I knew this was going to be a bad night when I turned on the TV and saw Derek Fisher in the TNT studio and they played the infamous 0.4 second basket in 2004 for the Lakers. The most hateable man in basketball, for some reason, now is working in the broadcast booth. I look forward to a few years from now when Tony Parker retires from basketball and can dominate Fisher again, this time in the broadcast studio.
And hey, there was a game played Thursday night, too.
The Spurs had a promising start, but LaMarcus Aldridge dislocated a finger on his shooting hand late in the first quarter and the Spurs rotations became scrambled for most of the rest of the game. Aldridge was able to return to the game later, but his shooting was off, finishing 5-for-16 for the game. From the last part of the first quarter through the third, the Spurs looked out of sorts and had trouble shooting the ball and making their defensive rotations.
But give the Warriors a ton of credit. Despite staggering a bit in their recent games, they seemed fresh and engaged tonight, and when the Spurs stumbled, the Warriors took advantage like a predator taking out the wounded elk that lagged behind the herd. Stephen Curry, who had looked human in recent games, went off and made a series of amazing quick-release three-point shots and runners. Draymond Green and Harrison Barnes took advantage of the space afforded by Curry's defender-attraction magic to get open shots and drives to the basket. The Warriors also took advantage of the Spurs' missed rotations to get alley oops and dunks on quick back-cuts to the basket to run up an 87-69 lead after 3 quarters.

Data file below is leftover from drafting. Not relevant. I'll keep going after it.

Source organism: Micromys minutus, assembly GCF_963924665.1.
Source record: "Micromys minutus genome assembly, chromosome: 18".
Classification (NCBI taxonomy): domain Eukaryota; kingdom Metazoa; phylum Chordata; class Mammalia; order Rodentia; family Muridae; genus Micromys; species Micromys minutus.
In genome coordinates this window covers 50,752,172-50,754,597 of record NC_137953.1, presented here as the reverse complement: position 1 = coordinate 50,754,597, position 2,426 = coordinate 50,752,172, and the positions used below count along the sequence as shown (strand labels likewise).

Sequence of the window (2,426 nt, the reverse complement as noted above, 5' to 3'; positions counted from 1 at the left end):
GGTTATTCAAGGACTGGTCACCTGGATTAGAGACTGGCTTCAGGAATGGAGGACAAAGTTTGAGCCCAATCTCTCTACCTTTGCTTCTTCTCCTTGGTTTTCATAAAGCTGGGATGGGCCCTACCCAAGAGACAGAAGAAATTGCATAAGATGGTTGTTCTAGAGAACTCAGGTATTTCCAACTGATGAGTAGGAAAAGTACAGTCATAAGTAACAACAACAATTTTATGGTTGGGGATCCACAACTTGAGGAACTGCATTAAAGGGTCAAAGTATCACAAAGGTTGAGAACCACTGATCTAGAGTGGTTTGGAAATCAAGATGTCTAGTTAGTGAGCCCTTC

The Spurs made a bit of a run in the fourth quarter behind Kyle Anderson and Kevin Martin, of all people. Manu Ginobili also made a solid contribution, and the Spurs brought the margin close enough to force Steve Kerr to bring his starters back in to finish the game.
The game started with a missed shot from Tony Parker, then Danny Green stole the ball on an errant pass from Draymond Green. That led to a Tony Parker basket, but on the next possession, the Spurs' defense allowed Klay Thompson a wide-open three point shot, which he quickly drained to give the Warriors a 3-2 lead. This caused Gregg Popovich to call a timeout, just one minute into the game. Obviously he cared about winning this game, despite what some fans might say. After a heated exchange with the team, he sent them back in, and you could see him smiling as he talked to assistant coach Ettore Messina. Pop still enjoys his job, apparently.